Stephanie Moreland: Construction Worker and Voluntourist
A new breed of travel journalist
Travel journalism is about integrity, energy, and the recognition that people (and the places they inhabit) really matter. These values and skills are integral to Stephanie Moreland’s personal worldview and travel journalism skills. In the new world of electronic journalism especially, Stephanie embodies the interconnectedness and interdependence of the global village.
Stephanie is a native of Houston, Texas. She got her start in travel writing after spending some very productive time in retail sales and customer service — learning crucial transferrable skills. After completing her Bachelor’s degree in Business Management, while at the same time pursuing a career as a store manager at Pier 1 Imports, she took a leave of absence (but definitely not of her senses) and travelled to Europe where she became fully engaged at the grassroots level in various voluntourism projects.
While in Europe, her passion for travel and writing grew even more. She is now a regular contributor to several publications including newspapers, magazines, and other freelance projects involving travel, marketing, and PR including Adventure Travel Media Source.
So where and what is Altamura?
Like so many destinations in Italy, Altamura is a cornucopia of historical, cultural, and archaeological delights. A quiet and slightly remote medieval town on the Murge plateau (a UNESCO World Heritage site) in the southeast “boot” of Italy, it is about 45 kilometres from the city of Bari. In contemporary times, the city is known for its bread which you can find in numerous other Italian cities. The bread has a unique fragrance and taste; with a yellow, crisp crust and a soft crumb, it stays fresh much longer than other types of bread.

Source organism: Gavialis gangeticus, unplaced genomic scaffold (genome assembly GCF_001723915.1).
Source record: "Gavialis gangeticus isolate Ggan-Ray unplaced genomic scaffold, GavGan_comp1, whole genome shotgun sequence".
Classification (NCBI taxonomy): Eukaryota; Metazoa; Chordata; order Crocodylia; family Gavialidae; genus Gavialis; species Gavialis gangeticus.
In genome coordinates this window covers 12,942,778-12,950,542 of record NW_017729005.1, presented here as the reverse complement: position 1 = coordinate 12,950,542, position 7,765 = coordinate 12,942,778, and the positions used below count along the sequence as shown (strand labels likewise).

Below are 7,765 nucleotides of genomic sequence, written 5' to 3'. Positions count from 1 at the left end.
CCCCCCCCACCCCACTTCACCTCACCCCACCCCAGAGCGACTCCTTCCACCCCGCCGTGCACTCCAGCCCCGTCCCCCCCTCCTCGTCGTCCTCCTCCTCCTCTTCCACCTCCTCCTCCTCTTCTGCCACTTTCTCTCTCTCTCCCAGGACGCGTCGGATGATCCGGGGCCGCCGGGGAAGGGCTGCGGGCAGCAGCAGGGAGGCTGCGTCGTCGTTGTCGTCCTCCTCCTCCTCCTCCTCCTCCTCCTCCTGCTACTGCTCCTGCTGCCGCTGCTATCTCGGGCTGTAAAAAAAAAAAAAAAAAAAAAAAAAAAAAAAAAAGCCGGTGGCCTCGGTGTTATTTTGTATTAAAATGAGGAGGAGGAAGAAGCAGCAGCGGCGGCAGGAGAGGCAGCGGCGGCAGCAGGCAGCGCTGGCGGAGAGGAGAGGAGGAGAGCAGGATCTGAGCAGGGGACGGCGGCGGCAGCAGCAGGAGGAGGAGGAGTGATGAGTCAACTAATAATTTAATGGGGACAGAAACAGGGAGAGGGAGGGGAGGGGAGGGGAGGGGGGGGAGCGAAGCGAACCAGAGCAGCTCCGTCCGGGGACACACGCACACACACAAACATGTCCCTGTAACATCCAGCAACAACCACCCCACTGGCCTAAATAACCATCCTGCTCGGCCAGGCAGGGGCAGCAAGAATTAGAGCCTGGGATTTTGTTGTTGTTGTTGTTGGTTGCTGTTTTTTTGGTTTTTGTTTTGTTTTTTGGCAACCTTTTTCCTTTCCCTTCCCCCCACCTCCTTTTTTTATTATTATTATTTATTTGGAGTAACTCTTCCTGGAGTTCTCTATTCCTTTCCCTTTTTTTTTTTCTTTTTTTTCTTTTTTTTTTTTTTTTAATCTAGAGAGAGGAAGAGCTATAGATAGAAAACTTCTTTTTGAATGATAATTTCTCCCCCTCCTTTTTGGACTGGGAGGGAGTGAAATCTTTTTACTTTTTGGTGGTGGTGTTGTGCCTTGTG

As an archaeological destination, Altmaura is especially know for the Altamura Man. The area is defined by its limestone caves one of them being the Lamalunga cave. It was in this cave in October 1993 that a group of spelaeologists discovered the complete skeleton of a prehistoric man who had been trapped inside about 130,000 years ago.
Not far away is the De Lucia quarry where thousands of dinosaur footprints dating back to about 70 million years ago can still be seen. Over time the 4000+ footprints were exposed by rainfall on the limestone surface. Spread over almost 12,000 square metres, this is the largest such site in Europe and probably in the world.
Altamura is known locally as “the Apulian lioness” which is a reference to its classic beauty and the fact that it is a proud rebel town full of history and culture. It also lies along the ancient path of Via Appia. The town and area are therefore renowned for their commitment to preserving historic and ancient sites and structures, and it was here that Stephanie participated in a restoration project of an old farmhouse.